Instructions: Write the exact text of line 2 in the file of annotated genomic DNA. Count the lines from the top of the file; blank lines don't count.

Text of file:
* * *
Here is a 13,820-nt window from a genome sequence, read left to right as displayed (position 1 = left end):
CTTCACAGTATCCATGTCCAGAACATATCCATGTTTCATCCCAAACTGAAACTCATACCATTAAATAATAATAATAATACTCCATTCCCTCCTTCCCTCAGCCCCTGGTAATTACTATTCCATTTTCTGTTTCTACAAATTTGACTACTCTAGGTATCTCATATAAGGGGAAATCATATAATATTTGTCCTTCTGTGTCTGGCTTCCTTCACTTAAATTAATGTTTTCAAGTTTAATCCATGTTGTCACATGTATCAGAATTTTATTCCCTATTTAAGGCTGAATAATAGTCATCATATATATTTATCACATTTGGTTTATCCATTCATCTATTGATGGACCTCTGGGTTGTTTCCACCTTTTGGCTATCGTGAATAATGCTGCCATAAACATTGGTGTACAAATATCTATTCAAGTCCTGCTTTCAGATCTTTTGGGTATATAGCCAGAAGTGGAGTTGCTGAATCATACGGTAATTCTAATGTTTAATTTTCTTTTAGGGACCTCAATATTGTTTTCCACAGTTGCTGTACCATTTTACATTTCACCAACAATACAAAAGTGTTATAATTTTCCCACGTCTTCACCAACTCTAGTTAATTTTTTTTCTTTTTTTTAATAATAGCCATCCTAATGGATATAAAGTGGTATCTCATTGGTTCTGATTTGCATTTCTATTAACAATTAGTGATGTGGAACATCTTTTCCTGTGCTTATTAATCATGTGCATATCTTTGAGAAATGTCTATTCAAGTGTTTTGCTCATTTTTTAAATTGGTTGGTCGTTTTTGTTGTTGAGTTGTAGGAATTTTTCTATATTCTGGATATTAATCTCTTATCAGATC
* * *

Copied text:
CTTCACAGTATCCATGTCCAGAACATATCCATGTTTCATCCCAAACTGAAACTCATACCATTAAATAATAATAATAATACTCCATTCCCTCCTTCCCTCAGCCCCTGGTAATTACTATTCCATTTTCTGTTTCTACAAATTTGACTACTCTAGGTATCTCATATAAGGGGAAATCATATAATATTTGTCCTTCTGTGTCTGGCTTCCTTCACTTAAATTAATGTTTTCAAGTTTAATCCATGTTGTCACATGTATCAGAATTTTATTCCCTATTTAAGGCTGAATAATAGTCATCATATATATTTATCACATTTGGTTTATCCATTCATCTATTGATGGACCTCTGGGTTGTTTCCACCTTTTGGCTATCGTGAATAATGCTGCCATAAACATTGGTGTACAAATATCTATTCAAGTCCTGCTTTCAGATCTTTTGGGTATATAGCCAGAAGTGGAGTTGCTGAATCATACGGTAATTCTAATGTTTAATTTTCTTTTAGGGACCTCAATATTGTTTTCCACAGTTGCTGTACCATTTTACATTTCACCAACAATACAAAAGTGTTATAATTTTCCCACGTCTTCACCAACTCTAGTTAATTTTTTTTCTTTTTTTTAATAATAGCCATCCTAATGGATATAAAGTGGTATCTCATTGGTTCTGATTTGCATTTCTATTAACAATTAGTGATGTGGAACATCTTTTCCTGTGCTTATTAATCATGTGCATATCTTTGAGAAATGTCTATTCAAGTGTTTTGCTCATTTTTTAAATTGGTTGGTCGTTTTTGTTGTTGAGTTGTAGGAATTTTTCTATATTCTGGATATTAATCTCTTATCAGATC